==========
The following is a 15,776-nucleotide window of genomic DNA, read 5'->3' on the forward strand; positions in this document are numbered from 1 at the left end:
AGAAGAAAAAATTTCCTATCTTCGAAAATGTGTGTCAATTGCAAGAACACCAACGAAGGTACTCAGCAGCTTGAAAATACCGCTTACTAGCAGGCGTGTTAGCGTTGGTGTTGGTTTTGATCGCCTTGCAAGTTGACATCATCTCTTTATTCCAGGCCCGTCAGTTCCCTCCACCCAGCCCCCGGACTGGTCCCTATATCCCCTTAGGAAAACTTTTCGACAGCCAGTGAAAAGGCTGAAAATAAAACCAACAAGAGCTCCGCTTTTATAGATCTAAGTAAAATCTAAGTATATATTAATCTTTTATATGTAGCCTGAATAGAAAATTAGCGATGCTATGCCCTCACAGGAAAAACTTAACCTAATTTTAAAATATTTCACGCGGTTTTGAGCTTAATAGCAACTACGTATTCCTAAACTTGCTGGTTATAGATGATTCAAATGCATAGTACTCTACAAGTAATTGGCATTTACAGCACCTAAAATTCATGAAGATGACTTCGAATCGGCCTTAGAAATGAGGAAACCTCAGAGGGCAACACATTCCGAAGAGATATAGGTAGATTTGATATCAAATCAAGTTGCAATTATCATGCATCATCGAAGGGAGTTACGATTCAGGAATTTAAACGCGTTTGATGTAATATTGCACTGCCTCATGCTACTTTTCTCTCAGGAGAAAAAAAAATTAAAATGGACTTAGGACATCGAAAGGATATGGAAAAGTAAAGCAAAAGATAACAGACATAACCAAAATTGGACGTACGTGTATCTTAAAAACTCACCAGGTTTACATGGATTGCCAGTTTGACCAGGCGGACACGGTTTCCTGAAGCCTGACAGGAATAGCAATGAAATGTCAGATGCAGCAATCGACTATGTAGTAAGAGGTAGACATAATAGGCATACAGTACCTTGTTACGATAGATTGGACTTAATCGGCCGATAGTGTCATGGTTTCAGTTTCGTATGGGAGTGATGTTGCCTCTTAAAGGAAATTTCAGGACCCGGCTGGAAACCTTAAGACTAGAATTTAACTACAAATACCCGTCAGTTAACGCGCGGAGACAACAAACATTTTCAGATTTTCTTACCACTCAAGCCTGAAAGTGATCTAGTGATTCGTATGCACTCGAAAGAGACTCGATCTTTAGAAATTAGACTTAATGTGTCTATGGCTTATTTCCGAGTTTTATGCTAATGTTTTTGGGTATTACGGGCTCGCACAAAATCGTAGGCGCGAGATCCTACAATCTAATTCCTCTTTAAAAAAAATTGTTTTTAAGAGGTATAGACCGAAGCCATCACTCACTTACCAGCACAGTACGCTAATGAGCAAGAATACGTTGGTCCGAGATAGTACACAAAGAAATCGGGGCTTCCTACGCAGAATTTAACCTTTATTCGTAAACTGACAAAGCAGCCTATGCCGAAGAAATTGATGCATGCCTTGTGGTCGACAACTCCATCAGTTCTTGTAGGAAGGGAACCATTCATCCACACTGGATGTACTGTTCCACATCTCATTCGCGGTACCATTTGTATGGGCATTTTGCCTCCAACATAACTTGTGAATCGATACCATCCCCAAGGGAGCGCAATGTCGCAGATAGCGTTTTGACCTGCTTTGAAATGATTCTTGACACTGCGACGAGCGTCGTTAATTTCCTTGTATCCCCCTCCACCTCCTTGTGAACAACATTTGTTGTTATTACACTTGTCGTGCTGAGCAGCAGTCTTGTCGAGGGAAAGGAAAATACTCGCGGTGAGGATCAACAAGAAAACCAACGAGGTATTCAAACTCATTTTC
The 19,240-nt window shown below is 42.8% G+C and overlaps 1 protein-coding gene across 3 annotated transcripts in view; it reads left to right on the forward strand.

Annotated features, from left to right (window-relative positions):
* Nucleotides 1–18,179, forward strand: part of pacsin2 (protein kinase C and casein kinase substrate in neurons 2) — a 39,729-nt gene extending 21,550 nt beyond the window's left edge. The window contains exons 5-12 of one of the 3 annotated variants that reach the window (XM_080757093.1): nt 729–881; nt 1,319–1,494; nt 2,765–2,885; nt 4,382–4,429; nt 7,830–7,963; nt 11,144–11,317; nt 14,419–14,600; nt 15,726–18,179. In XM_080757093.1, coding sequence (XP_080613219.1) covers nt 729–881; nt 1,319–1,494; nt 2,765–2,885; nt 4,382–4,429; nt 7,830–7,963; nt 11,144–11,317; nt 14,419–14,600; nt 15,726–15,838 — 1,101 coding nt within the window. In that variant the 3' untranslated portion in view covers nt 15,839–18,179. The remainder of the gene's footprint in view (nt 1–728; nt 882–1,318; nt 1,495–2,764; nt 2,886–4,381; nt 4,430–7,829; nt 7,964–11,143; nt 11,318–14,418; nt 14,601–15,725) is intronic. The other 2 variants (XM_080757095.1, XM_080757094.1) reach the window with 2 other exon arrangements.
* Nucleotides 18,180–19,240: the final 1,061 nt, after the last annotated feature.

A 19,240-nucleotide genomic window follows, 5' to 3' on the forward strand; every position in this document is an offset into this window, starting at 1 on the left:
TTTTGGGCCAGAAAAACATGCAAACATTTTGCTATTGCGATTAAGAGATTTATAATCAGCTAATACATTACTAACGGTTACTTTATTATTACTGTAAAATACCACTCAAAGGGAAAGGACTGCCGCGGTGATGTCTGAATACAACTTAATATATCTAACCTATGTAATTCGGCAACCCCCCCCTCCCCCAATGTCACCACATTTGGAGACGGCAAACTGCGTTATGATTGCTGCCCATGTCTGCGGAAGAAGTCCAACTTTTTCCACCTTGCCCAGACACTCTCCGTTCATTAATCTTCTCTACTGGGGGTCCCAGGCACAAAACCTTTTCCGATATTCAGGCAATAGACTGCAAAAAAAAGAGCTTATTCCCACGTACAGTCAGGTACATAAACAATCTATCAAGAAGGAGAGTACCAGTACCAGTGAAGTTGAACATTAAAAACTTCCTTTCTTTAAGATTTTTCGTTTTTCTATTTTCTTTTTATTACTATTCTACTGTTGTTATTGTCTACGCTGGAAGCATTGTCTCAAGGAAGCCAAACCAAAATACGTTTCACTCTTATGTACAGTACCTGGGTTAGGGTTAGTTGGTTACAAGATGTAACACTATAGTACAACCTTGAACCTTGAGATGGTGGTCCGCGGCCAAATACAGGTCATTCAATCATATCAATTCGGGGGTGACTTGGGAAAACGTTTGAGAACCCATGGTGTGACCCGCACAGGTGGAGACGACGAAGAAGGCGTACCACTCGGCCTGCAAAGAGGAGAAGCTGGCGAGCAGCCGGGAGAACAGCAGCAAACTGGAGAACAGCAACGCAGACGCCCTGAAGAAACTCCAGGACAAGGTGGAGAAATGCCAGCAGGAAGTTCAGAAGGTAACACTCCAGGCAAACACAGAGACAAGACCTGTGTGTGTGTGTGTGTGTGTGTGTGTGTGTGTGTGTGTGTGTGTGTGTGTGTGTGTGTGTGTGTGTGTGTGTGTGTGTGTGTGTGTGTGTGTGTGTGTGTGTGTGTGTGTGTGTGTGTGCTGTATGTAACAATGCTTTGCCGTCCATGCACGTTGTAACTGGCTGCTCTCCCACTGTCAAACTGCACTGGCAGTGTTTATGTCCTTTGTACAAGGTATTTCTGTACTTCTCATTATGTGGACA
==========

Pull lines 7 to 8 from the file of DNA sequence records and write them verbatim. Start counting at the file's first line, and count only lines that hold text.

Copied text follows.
A 19,240-nucleotide genomic window follows, 5' to 3' on the forward strand; every position in this document is an offset into this window, starting at 1 on the left:
TTTTGGGCCAGAAAAACATGCAAACATTTTGCTATTGCGATTAAGAGATTTATAATCAGCTAATACATTACTAACGGTTACTTTATTATTACTGTAAAATACCACTCAAAGGGAAAGGACTGCCGCGGTGATGTCTGAATACAACTTAATATATCTAACCTATGTAATTCGGCAACCCCCCCCTCCCCCAATGTCACCACATTTGGAGACGGCAAACTGCGTTATGATTGCTGCCCATGTCTGCGGAAGAAGTCCAACTTTTTCCACCTTGCCCAGACACTCTCCGTTCATTAATCTTCTCTACTGGGGGTCCCAGGCACAAAACCTTTTCCGATATTCAGGCAATAGACTGCAAAAAAAAGAGCTTATTCCCACGTACAGTCAGGTACATAAACAATCTATCAAGAAGGAGAGTACCAGTACCAGTGAAGTTGAACATTAAAAACTTCCTTTCTTTAAGATTTTTCGTTTTTCTATTTTCTTTTTATTACTATTCTACTGTTGTTATTGTCTACGCTGGAAGCATTGTCTCAAGGAAGCCAAACCAAAATACGTTTCACTCTTATGTACAGTACCTGGGTTAGGGTTAGTTGGTTACAAGATGTAACACTATAGTACAACCTTGAACCTTGAGATGGTGGTCCGCGGCCAAATACAGGTCATTCAATCATATCAATTCGGGGGTGACTTGGGAAAACGTTTGAGAACCCATGGTGTGACCCGCACAGGTGGAGACGACGAAGAAGGCGTACCACTCGGCCTGCAAAGAGGAGAAGCTGGCGAGCAGCCGGGAGAACAGCAGCAAACTGGAGAACAGCAACGCAGACGCCCTGAAGAAACTCCAGGACAAGGTGGAGAAATGCCAGCAGGAAGTTCAGAAGGTAACACTCCAGGCAAACACAGAGACAAGACCTGTGTGTGTGTGTGTGTGTGTGTGTGTGTGTGTGTGTGTGTGTGTGTGTGTGTGTGTGTGTGTGTGTGTGTGTGTGTGTGTGTGTGTGTGTGTGTGTGTGTGTGTGTGTGTGTGTGTGTGCTGTATGTAACAATGCTTTGCCGTCCATGCACGTTGTAACTGGCTGCTCTCCCACTGTCAAACTGCACTGGCAGTGTTTATGTCCTTTGTACAAGGTATTTCTGTACTTCTCATTATGTGGACA